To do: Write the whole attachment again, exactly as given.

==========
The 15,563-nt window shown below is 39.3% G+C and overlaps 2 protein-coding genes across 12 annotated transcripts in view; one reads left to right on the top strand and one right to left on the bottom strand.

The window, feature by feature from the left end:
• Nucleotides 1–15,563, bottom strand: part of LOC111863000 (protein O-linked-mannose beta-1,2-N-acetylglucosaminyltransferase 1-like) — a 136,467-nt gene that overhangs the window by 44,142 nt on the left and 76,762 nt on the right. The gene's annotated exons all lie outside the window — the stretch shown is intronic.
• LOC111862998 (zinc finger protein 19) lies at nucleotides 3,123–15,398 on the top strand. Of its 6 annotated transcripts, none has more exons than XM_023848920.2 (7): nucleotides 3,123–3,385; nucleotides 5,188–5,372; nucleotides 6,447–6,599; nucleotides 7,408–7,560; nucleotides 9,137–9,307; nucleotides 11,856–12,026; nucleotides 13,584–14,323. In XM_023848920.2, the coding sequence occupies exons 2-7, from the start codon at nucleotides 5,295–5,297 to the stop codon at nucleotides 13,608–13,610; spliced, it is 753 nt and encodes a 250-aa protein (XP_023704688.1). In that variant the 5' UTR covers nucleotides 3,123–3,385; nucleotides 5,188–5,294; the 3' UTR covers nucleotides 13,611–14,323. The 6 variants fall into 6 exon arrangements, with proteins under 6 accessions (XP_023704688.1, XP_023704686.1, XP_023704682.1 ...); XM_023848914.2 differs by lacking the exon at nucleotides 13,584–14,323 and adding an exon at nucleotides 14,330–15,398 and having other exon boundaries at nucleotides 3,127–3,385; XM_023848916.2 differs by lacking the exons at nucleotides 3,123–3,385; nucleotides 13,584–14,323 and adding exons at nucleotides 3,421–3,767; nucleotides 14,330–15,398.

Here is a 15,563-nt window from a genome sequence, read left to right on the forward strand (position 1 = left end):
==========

The 15,563-nt window shown below is 39.3% G+C and overlaps 2 protein-coding genes across 12 annotated transcripts in view; one reads left to right on the top strand and one right to left on the bottom strand.

The window, feature by feature from the left end:
• Nucleotides 1–15,563, bottom strand: part of LOC111863000 (protein O-linked-mannose beta-1,2-N-acetylglucosaminyltransferase 1-like) — a 136,467-nt gene that overhangs the window by 44,142 nt on the left and 76,762 nt on the right. The gene's annotated exons all lie outside the window — the stretch shown is intronic.
• LOC111862998 (zinc finger protein 19) lies at nucleotides 3,123–15,398 on the top strand. Of its 6 annotated transcripts, none has more exons than XM_023848920.2 (7): nucleotides 3,123–3,385; nucleotides 5,188–5,372; nucleotides 6,447–6,599; nucleotides 7,408–7,560; nucleotides 9,137–9,307; nucleotides 11,856–12,026; nucleotides 13,584–14,323. In XM_023848920.2, the coding sequence occupies exons 2-7, from the start codon at nucleotides 5,295–5,297 to the stop codon at nucleotides 13,608–13,610; spliced, it is 753 nt and encodes a 250-aa protein (XP_023704688.1). In that variant the 5' UTR covers nucleotides 3,123–3,385; nucleotides 5,188–5,294; the 3' UTR covers nucleotides 13,611–14,323. The 6 variants fall into 6 exon arrangements, with proteins under 6 accessions (XP_023704688.1, XP_023704686.1, XP_023704682.1 ...); XM_023848914.2 differs by lacking the exon at nucleotides 13,584–14,323 and adding an exon at nucleotides 14,330–15,398 and having other exon boundaries at nucleotides 3,127–3,385; XM_023848916.2 differs by lacking the exons at nucleotides 3,123–3,385; nucleotides 13,584–14,323 and adding exons at nucleotides 3,421–3,767; nucleotides 14,330–15,398.

Here is a 15,563-nt window from a genome sequence, read left to right on the forward strand (position 1 = left end):